Undesirable protein deposits in the islets of Langerhans, the area of the pancreas that makes glucose-controlling hormones, are increased even when blood sugar levels are barely above normal, according to a newly published study by diabetes researchers from The University of Texas Health Science Center at San Antonio.
These deposits worsen as glucose increases, which is the key finding of the study, said Franco Folli, M.D., Ph.D., associate professor of medicine at the UT Health Science Center at San Antonio. He is senior author and principal investigator of the study article published in the July 20-24 online early edition of Proceedings of the National Academy of Sciences.
The researchers examined pancreatic tissue of 150 baboons that had died of natural causes, including diabetes. The team collaborated with the Southwest Foundation for Biomedical Research in San Antonio, which has a National Primate Research Center with a nonhuman primate model of type 2 diabetes mellitus. “Diabetes researchers, including us, have shown that baboons develop type 2 diabetes and obesity as it is observed in humans,” Dr. Folli said. “These conditions are a major health concern in Texas and the U.S.”
The deposits of a protein hormone, called Islet Amyloid Polypeptide (IAPP), somehow shift the microenvironment of the islets of Langerhans, the authors noted, making it toxic to cells that produce insulin, which lowers blood glucose levels. At the same time, the microenvironment promotes the replication of cells that produce a second hormone, glucagon, which raises blood glucose levels. The cells that produce insulin are called beta cells; the cells that produce glucagon are called alpha cells.
“For reasons we don’t fully understand, beta cells die in the amyloid-altered environment, but alpha cells proliferate,” Dr. Folli said. “It’s really an imbalance. Both activities are not normal and produce an undesirable effect, ultimately type 2 diabetes.”
Scientists have long known that glucagon is increased in type 2 diabetes, but had no explanation for this phenomenon. The team’s finding of alpha cell multiplication in the damaged islets of Langerhans is therefore intriguing. “Finally we have a very plausible explanation of the increased glucagon levels,” Dr. Folli said.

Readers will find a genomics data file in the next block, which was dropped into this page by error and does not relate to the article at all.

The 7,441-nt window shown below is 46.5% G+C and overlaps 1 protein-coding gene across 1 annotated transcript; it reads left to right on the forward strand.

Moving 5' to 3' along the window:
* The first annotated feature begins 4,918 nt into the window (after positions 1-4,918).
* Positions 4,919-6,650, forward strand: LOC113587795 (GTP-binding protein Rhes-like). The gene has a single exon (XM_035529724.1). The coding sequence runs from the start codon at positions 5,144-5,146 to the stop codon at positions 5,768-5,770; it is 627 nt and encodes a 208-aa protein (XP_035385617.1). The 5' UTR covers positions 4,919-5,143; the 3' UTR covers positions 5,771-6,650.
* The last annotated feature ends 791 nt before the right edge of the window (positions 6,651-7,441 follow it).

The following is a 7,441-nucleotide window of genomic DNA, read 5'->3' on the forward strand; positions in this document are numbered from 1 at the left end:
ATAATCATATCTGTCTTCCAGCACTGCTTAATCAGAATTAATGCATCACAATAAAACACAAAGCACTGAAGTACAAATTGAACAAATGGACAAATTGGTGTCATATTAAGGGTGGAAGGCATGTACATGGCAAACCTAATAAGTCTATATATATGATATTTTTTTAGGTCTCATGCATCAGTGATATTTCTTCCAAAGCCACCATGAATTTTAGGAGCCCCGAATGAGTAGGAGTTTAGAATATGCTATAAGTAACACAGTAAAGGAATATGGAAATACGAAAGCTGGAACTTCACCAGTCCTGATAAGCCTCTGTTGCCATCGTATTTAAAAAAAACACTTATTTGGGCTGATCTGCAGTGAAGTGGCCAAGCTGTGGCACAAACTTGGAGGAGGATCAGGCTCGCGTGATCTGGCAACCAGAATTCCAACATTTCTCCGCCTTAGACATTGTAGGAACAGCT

The study’s first author is Rodolfo Guardado-Mendoza M.D., Ph.D., postdoctoral fellow with Dr. Folli and Ralph Defronzo, M.D., in the Health Science Center’s Department of Medicine/ Division of Diabetes. Collaborating entities included the Southwest Foundation for Biomedical Research, the Health Science Center Department of Surgery, and Mexican and Italian centers.
A grant from the National Institutes of Health was recently awarded to Dr. Folli to support this research program, in collaboration with Anthony Comuzzie, Ph.D., of the Southwest Foundation for Biomedical Research.
About the UT Health Science Center at San Antonio:
The University of Texas Health Science Center at San Antonio is the leading research institution in South Texas and one of the major health sciences universities in the world. With an operating budget of $668 million, the Health Science Center is the chief catalyst for the $16.3 billion biosciences and health care sector in San Antonio’s economy. The Health Science Center has had an estimated $36 billion impact on the region since inception and has expanded to six campuses in San Antonio, Laredo, Harlingen and Edinburg. More than 26,400 graduates (physicians, dentists, nurses, scientists and other health professionals) serve in their fields, including many in Texas. Health Science Center faculty are international leaders in cancer, cardiovascular disease, diabetes, aging, stroke prevention, kidney disease, orthopaedics, research imaging, transplant surgery, psychiatry and clinical neurosciences, pain management, genetics, nursing, dentistry and many other fields.
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